Whether you are considering a new garden or are a few years (or decades) deep in one, pondering the proper fit for your family needs is a good gardening move.
You wouldn’t buy a 16-bedroom house for your family of four, nor would you get a one bedroom for a family of six. Too much room would be too much to maintain while too small could lead to overcrowding. Nor would you buy 50 bananas at the store for three people to eat in a week! Planning the size and quantity of plants in your garden is the same way — aim for efficiency and effectiveness!
First, decide what you are going to eat. No need to grow tomatoes just because everyone else does if your family won’t touch them. On the other hand, if making homemade salsa or sauces is on your list, you know you’ll want to factor in more than usual to accommodate the extras.
Look at your recipes carefully if you already have them. I’ve often found myself googling how to use up a veggie I have an abundance of, only to find the recipe calls for ¼ cup of the “key” ingredient. No need to grow and upkeep five pepper plants if you could get by with one for your pepper jelly recipe!
Next, go shopping for the best fitting variety. Look at seed specifications and see what yields are like. With so many varieties and hybrids on the market these days, if your space an issue in your garden, take a minute to research high yield varieties to get the most bang for your space investment. It’s likely that you can also find plants aimed at compactness, like Spacemaster cucumbers.
If your wishlist is still lofty for your space, you may have to make some cuts. Something that grows and crawls like squash or watermelon or other “mound” or viney plants take a large footprint where you might be able to fit 2-3 other things in a smaller scale. Consider if that’s a tradeoff you want to commit to. Another way to trim up your list is to cross off anything finicky. Gone are my days of cluttering a corner of my garden for watermelons that got tossed to my chickens because they never would ripen quite right. If I know it’s something my garden struggles with, I put my efforts and energy elsewhere for the time being. Not to say you shouldn’t attempt a challenge, but with resources limited, challenges can also be the low hanging “fruit” to cut!
Another space problem can be plants shading out others. Primarily, we are looking at you, corn. If you can’t give tall plants a space off to themselves, look at where the sun hits your garden.
If your sun starts on one side of your garden and rises over it, plant it vertically or at the back or northern edge to make sure the rest of your sun loving plants have a fair shake at the shine. Tomatoes and peppers are another one that can creep in and block light, so don’t let them slip under your radar!
Of course, another way to problem solve corn is by utilizing it in companion planting such as the infamous three sisters of corn, squash and beans. If you can’t quite configure it right, it is also okay to buy corn at the produce stand. It is.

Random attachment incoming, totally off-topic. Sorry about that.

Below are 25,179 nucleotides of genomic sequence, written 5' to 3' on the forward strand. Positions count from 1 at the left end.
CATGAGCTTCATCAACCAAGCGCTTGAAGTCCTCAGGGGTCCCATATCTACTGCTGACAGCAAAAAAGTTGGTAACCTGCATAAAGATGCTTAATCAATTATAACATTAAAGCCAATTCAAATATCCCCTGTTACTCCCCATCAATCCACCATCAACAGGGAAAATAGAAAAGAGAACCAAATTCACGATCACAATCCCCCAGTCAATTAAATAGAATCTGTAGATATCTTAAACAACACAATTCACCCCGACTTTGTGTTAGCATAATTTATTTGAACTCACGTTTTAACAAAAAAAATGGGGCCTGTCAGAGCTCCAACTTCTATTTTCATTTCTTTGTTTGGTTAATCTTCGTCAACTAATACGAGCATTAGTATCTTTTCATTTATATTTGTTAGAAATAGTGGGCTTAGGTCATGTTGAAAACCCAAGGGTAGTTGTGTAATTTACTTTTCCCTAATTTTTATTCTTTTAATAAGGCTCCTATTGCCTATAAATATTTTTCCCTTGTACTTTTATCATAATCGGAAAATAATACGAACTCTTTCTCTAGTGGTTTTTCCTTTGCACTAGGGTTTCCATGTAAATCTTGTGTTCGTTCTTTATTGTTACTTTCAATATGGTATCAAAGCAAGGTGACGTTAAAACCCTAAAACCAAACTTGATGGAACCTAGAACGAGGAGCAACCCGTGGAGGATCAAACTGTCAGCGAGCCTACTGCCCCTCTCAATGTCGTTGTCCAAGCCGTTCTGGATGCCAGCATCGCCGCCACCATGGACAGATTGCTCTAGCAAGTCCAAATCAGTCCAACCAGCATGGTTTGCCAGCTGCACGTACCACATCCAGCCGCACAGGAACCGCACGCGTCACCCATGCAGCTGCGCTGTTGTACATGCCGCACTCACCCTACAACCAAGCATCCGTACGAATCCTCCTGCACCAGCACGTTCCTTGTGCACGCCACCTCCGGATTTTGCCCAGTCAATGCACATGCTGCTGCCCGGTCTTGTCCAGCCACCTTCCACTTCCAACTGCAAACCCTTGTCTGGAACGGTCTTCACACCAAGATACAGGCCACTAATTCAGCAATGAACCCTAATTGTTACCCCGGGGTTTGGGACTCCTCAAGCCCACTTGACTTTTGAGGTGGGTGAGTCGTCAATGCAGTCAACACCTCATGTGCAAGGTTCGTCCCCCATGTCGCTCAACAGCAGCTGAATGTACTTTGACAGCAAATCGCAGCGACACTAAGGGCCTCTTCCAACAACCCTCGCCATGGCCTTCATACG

You’ll also want to think ahead to fall. Don’t take up all your garden space if you also want to put some pumpkins in there, which are typically in a mid-June to early July window depending on the variety. There’s also butternut squash and turnips to think about. If you have items with varying seasons, map out putting your spring mix lettuce in a spot you can take it out for fall kale.
As you plan, if you discover that you only need a few of something, utilize your local seed library! Often partnered with local Master Gardener chapters, many of our local libraries have seed catalogs filled with all kinds of goodies, ready for you to take what you need! Super picky and want to order your own seeds? Consider bringing your remainder to the library to label and leave for others.
Aside from space, consider your time. Garden time is often a relaxing space, but if you are in a season of summer sports or time away or other factors that limit your time, think about making your garden smaller for now before it starts to feel like a chore you are behind on.
If your favorite part of summer is a juicy tomato or you love clipping fresh lettuce for salads, just grow that.
You’ll feel better growing one thing really well than feeling stressed about maintaining a large garden that you may end up losing the battle to with nothing coming out just right. It can be hard to scale back when you’ve always done a certain way or a certain size, but it’s rare in life to have the exact same schedule and plans two years in a row!
Grow your custom growing skills by taking good notes to reflect on in planning in future years.
In the beginning of your growing season, note what varieties you planted and how many. As things start to grow, note what worked, what you may have not had enough of and even things like, “wish we had tomatoes around such and such timeframe.”
You can use these notes next year to plant earlier in the season or find a variety that matures quicker.
If you ran low on veggie ingredients, jot a note to add more. Did your neighbor’s Ring camera catch you leaving zucchinis on their steps every other day? Cut back your numbers! This can also keep you on track for rotating your garden layout every once and a while to give your soil resting time.
Taking the time to consider your family’s needs in crafting your garden layout will ensure that your garden is efficient in yields and in your time put into it.
Thoughtful planning will have you spending less time keeping up excess veggies your family won’t be able to eat and more time throwing some on the grill together!